This is a controversial entry, as thanks to its appearance in the film ‘P.S. I Love You’ and in a high profile Magners advertising campaign this song has probably been heard by more people than any other on this list, but judging by the tragic absence of any sort of ‘Chart Performance’ section on the song’s Wikipedia page, it seems clear that no one other than me actually went out and bought it.  The uninitiated (including me, prior to five minutes ago) might see much of the song’s power in the assumption this is a timeless Irish tune passed down by the bards for many centuries, sung to Galway Girls for many a year.  Unfortunately, it was in fact written in 2000 by ‘an American singer-songwriter known for his rock and Texas Country as well as his political views’.  Still, as one of the millions of people around the world with dubious Irish heritage, that only makes me love it more.

Seeing this Irish band perform live at Reading Festival last year was a bizarre experience: one of the muddiest weekends of my life was suddenly punctuated by a blonde woman in a full length pink ball gown screaming to her watching crowd (of about 12) to dance.  Marie Junior’s vocals manage to balance softer moments with the soaring chorus that seems designed for far bigger crowds.  The band are still yet to release an album, however if they do this soaring track will certainly be at the heart of it.

It seems something of a tragedy that Imogen Heap’s crazily original (and slightly mental) tune peaked at 125 in the UK chart, whereas Jason Derulo’s derivative ‘Whatcha Say’ which sampled it reached number 3 and went multi-platinum in four countries.  Heap claims the song is about both a painful break-up and George Bush, which makes about as much sense as ‘Hide and seek / Trains and sewing machines / Blood and tears / They were here first’.  Nonetheless the brilliant a capella vocal arrangement (something Heap excels at) gives the song a truly haunting feel, which is perhaps even added to by its ambiguous meaning.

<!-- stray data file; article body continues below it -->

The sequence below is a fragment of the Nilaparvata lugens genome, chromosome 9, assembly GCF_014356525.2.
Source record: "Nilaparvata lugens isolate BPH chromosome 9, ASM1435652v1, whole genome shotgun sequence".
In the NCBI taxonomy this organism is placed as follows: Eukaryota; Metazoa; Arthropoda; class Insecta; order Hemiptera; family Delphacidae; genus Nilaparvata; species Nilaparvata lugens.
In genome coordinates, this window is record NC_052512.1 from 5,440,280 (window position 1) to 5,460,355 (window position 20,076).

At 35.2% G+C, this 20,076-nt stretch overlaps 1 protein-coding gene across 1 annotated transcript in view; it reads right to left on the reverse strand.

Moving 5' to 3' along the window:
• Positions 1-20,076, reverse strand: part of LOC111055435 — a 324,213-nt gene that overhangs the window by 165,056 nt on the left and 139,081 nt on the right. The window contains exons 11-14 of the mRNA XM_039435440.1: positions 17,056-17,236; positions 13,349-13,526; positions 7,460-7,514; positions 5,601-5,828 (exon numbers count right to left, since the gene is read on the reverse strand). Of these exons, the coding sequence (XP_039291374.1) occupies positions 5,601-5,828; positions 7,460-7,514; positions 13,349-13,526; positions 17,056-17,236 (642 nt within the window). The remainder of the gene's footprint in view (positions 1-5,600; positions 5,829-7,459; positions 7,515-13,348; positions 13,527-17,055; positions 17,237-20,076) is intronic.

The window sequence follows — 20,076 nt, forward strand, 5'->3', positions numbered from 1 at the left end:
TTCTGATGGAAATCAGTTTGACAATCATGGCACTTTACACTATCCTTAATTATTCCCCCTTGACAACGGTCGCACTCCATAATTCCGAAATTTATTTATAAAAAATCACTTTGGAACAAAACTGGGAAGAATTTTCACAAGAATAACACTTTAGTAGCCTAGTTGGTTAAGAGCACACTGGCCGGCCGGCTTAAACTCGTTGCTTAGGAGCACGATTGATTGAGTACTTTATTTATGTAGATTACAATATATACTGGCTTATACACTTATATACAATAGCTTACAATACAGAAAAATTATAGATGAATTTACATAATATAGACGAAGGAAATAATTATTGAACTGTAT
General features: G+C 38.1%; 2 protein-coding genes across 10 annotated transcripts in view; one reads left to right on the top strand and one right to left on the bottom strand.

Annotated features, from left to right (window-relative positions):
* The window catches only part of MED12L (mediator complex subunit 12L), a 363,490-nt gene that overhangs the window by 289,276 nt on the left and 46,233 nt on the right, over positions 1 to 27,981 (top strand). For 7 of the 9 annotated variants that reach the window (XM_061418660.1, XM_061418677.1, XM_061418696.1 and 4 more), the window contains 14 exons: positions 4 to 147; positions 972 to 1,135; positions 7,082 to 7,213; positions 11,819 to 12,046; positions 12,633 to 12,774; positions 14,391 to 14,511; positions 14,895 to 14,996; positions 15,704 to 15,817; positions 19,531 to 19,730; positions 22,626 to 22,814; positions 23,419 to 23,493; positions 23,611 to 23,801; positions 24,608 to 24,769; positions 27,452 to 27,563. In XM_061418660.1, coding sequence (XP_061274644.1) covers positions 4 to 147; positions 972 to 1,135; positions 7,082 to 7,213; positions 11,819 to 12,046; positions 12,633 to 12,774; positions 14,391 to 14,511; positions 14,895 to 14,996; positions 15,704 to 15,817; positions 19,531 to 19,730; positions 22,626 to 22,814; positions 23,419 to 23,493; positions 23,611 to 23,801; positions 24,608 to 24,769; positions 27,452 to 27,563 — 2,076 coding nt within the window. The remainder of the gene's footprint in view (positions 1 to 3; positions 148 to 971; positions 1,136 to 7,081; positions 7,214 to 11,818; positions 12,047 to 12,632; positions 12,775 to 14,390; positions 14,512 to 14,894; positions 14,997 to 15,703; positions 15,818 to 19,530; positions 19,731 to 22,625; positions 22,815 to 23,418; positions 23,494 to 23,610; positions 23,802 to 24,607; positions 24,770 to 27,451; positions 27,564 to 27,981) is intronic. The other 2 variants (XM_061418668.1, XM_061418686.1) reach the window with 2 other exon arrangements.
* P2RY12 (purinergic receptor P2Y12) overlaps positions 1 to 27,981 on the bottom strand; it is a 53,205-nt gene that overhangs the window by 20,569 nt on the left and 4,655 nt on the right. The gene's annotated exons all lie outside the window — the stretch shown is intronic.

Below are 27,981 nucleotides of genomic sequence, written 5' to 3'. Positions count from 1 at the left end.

She might be best known for infectious summer pop songs like ‘Pack Up’ and ‘Skinny Genes’, but a quick look at Eliza Doolittle’s Youtube Channel reveals a remarkable range of cover songs.  Of these, by far the most powerful is her stripped back cover of Radiohead’s ‘Creep’.  Almost totally A Capella, Doolittle shows off her voice at its most raw: devoid of any possibility of auto-tune the very successful 23 year-old pop star somehow manages to give real emotion to this anthem for outcasts.  As yet the track can only be seen on Youtube, and it may never get a commercial release, however it certainly emphasises the range of talents that this otherwise generic pop star possesses.

Everyone has songs that pick up emotional resonance because of hearing them at a certain time in their life where it seems a songwriter has perfectly understood what you feel.  A lot of the time you then get over the moment of teen angst that prompted such soppy sentiments, but sometimes the song is powerful enough to stick around long after the memories fade.  This haunting ballad about a dead brother from a totally unknown Toronto-based pop punk band is one of those.  The chorus is generic enough to apply to any situation, but on its own would risk descending into melodrama.  It’s the details in the verses that really make the song stand out: ‘I remember the car you were last seen in / and the games we would play’.